Au Pied de Cochon

Montreal

Considering Montreal’s Gaelic roots, it is hardly surprising that the city would be a haven for food lovers. In agreement on that count are Daniel Boulud (famous for his restaurant Daniel in Manhattan; he will be opening Maison Boulud in Montreal next year), Mathieu Darche (forward for the Montreal Canadiens), and A.J. Kinik (his website, endlessbanquet.blogspot.com, is essential reading for Canadian food lovers).

If A.J. Kinik craves cutting-edge food, he makes his way to Au Pied de Cochon: “Montreal’s most cutting-edge restaurants are its most creative. The chef here, Martin Picard, made a name for himself by taking popular and working-class dishes and giving them the high-end treatment … He went the opposite direction with French classics, like taking magret de canard, canning it, and serving it straight out of a can at the table. Who the hell wants to see hot food served out of a tin can in a top-notch restaurant? Nobody. Unless it comes out of Martin’s kitchen.” 536 Ave. Duluth Est, (514) 281-1114, restaurantaupieddecochon.ca
Ferreira Cafe

After a hockey game, Mathieu Darche and the other Canadiens often make it to Garde-Manger: “The chef, Chuck Hughes, won Iron Chef America this past winter, and one of the dishes with which he took first prize — lobster and mushroom risotto — is always on the menu, as is his signature dish, lobster poutine [which is french fries topped with lobster meat cooked in butter and augmented with melted cheese]. You eat that stuff and then you can have a fried Mars bar for dessert!” 408 Rue Saint-François-Xavier, (514) 678-5044

When Daniel Boulud wants to talk business, he does it at Ferreira Cafe: “The atmosphere is that of a brasserie but with white tablecloths and very good service. The food is Portuguese, and I recommend anything there that is cooked in the wood-burning oven. They do a wonderful baked and salted cod, which is quite beautiful. There’s a good wine list and the atmosphere is relaxing, which helps to make it a successful spot for discussing business.” 1446 Rue Peel, (514) 848-0988, ferreiracafe.com

Buenos Aires
Treintasillas
© GETTY IMAGES

As one of the more vibrant cities in South America, Buenos Aires maintains a dining scene that stands up to its reputation for being a sexy and adventurous locale. Ezequiel Gallardo (chef/owner of Treintasillas) and Patricia O’Shea (owner of Hotel Home, a top independently owned hotel in Buenos Aires) give us the grand tour.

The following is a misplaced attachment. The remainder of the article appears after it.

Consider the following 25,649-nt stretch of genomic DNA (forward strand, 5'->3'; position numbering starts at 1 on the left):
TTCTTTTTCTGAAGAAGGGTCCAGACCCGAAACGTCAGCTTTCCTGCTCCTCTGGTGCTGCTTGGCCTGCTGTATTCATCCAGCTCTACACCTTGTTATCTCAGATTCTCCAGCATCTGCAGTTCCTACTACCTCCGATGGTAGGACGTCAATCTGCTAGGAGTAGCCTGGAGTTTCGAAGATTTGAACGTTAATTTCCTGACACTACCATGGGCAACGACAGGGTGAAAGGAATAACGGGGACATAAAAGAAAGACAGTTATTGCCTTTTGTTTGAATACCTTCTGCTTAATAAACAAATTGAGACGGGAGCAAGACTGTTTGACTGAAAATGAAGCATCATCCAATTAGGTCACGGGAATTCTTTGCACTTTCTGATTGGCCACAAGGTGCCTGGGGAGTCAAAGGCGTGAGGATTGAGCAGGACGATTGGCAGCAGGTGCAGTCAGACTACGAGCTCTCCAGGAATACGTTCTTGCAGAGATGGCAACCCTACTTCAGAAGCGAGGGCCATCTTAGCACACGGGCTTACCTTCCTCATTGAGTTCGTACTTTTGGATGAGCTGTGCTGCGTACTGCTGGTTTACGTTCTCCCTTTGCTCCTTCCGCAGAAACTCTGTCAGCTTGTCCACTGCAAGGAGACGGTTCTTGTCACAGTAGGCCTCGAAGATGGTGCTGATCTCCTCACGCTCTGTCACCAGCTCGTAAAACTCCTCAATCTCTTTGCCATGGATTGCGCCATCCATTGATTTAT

Ezequiel Gallardo beats a path to La Cabrera for Argentina’s famous steaks: “They have wooden floors, a lot of art on the walls, and the best meat in town. I like to get the rib eye. The beef is all grass fed, and that contributes to the quality. Accompanying the steak, I just get lettuce, tomatoes, and onions. You get a good steak and that is the best garnish. Nothing complicated.” José Antonio Cabrera 5099, 011-54-11-4831-7002, www.parrillalacabrera.com.ar

To eat like a local, Patricia O’Shea rings the bell at Treintasillas: “It is a type of restaurant in Buenos Aires that we call puertas cerradas, which translates to mean closed doors. [Often] these restaurants are in the chefs’ homes; the food is simple and the ingredients are ultrafresh. At Treintasillas I had an excellent plate of buffalo mozzarella — which is very hard to find in Argentina — with some very nice olive oil over it. The entrée was a beautiful piece of roasted pork. You eat what the chef thinks is really good that day. The whole experience is very personalized.” 011-54-11-449-27046, treintasillas.com (A reservation must be made, via phone or the website, in order to get the address.)
Treintasillas

For hanging out with fellow chefs, Gallardo goes to El Preferido de Palermo: “The atmosphere is simple and the food is homemade Spanish style. After spending a whole night preparing fancy meals for customers, chefs prefer food that is good and basic. I like the veal with tomato sauce, onions, and a little bit of garlic. For dessert, it’s always flan, which is very good.” Jorge Luis Borges 2108, 011-54-11-4774-6585